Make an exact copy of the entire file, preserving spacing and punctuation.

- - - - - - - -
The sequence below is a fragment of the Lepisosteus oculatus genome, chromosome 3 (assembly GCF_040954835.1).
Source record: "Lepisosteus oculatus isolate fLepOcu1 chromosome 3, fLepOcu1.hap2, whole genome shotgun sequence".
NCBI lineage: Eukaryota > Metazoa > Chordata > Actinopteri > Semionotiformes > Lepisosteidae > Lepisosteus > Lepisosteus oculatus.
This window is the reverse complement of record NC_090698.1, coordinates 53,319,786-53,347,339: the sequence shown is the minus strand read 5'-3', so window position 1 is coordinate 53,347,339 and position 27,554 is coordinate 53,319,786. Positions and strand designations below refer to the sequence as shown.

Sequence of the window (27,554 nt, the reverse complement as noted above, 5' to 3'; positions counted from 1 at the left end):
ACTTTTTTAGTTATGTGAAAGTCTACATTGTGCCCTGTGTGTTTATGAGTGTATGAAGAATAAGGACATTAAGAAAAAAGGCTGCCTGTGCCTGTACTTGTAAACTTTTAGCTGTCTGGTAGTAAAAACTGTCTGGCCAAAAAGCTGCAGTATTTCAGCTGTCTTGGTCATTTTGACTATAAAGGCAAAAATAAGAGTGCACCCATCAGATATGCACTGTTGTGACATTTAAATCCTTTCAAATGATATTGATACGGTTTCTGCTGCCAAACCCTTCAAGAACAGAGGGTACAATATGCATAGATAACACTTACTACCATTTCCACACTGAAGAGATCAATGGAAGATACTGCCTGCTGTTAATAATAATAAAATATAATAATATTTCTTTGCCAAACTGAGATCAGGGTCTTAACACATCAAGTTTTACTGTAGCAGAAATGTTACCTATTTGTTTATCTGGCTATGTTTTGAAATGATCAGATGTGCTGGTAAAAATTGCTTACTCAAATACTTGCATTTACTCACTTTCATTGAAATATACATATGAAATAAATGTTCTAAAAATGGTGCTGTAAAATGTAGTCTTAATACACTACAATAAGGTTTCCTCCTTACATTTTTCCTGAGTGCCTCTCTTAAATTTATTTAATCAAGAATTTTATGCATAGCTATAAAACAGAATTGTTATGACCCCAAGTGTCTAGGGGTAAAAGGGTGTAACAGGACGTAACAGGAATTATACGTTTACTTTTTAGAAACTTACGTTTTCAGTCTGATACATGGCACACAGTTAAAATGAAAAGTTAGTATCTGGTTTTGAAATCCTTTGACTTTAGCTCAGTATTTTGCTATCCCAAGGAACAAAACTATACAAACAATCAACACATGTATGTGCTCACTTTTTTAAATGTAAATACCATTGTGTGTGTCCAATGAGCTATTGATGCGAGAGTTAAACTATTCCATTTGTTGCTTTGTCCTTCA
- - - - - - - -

The sequence below is a fragment of the Lepisosteus oculatus genome, chromosome 3 (assembly GCF_040954835.1).
Source record: "Lepisosteus oculatus isolate fLepOcu1 chromosome 3, fLepOcu1.hap2, whole genome shotgun sequence".
NCBI lineage: Eukaryota > Metazoa > Chordata > Actinopteri > Semionotiformes > Lepisosteidae > Lepisosteus > Lepisosteus oculatus.
This window is the reverse complement of record NC_090698.1, coordinates 53,319,786-53,347,339: the sequence shown is the minus strand read 5'-3', so window position 1 is coordinate 53,347,339 and position 27,554 is coordinate 53,319,786. Positions and strand designations below refer to the sequence as shown.

Sequence of the window (27,554 nt, the reverse complement as noted above, 5' to 3'; positions counted from 1 at the left end):
ACTTTTTTAGTTATGTGAAAGTCTACATTGTGCCCTGTGTGTTTATGAGTGTATGAAGAATAAGGACATTAAGAAAAAAGGCTGCCTGTGCCTGTACTTGTAAACTTTTAGCTGTCTGGTAGTAAAAACTGTCTGGCCAAAAAGCTGCAGTATTTCAGCTGTCTTGGTCATTTTGACTATAAAGGCAAAAATAAGAGTGCACCCATCAGATATGCACTGTTGTGACATTTAAATCCTTTCAAATGATATTGATACGGTTTCTGCTGCCAAACCCTTCAAGAACAGAGGGTACAATATGCATAGATAACACTTACTACCATTTCCACACTGAAGAGATCAATGGAAGATACTGCCTGCTGTTAATAATAATAAAATATAATAATATTTCTTTGCCAAACTGAGATCAGGGTCTTAACACATCAAGTTTTACTGTAGCAGAAATGTTACCTATTTGTTTATCTGGCTATGTTTTGAAATGATCAGATGTGCTGGTAAAAATTGCTTACTCAAATACTTGCATTTACTCACTTTCATTGAAATATACATATGAAATAAATGTTCTAAAAATGGTGCTGTAAAATGTAGTCTTAATACACTACAATAAGGTTTCCTCCTTACATTTTTCCTGAGTGCCTCTCTTAAATTTATTTAATCAAGAATTTTATGCATAGCTATAAAACAGAATTGTTATGACCCCAAGTGTCTAGGGGTAAAAGGGTGTAACAGGACGTAACAGGAATTATACGTTTACTTTTTAGAAACTTACGTTTTCAGTCTGATACATGGCACACAGTTAAAATGAAAAGTTAGTATCTGGTTTTGAAATCCTTTGACTTTAGCTCAGTATTTTGCTATCCCAAGGAACAAAACTATACAAACAATCAACACATGTATGTGCTCACTTTTTTAAATGTAAATACCATTGTGTGTGTCCAATGAGCTATTGATGCGAGAGTTAAACTATTCCATTTGTTGCTTTGTCCTTCA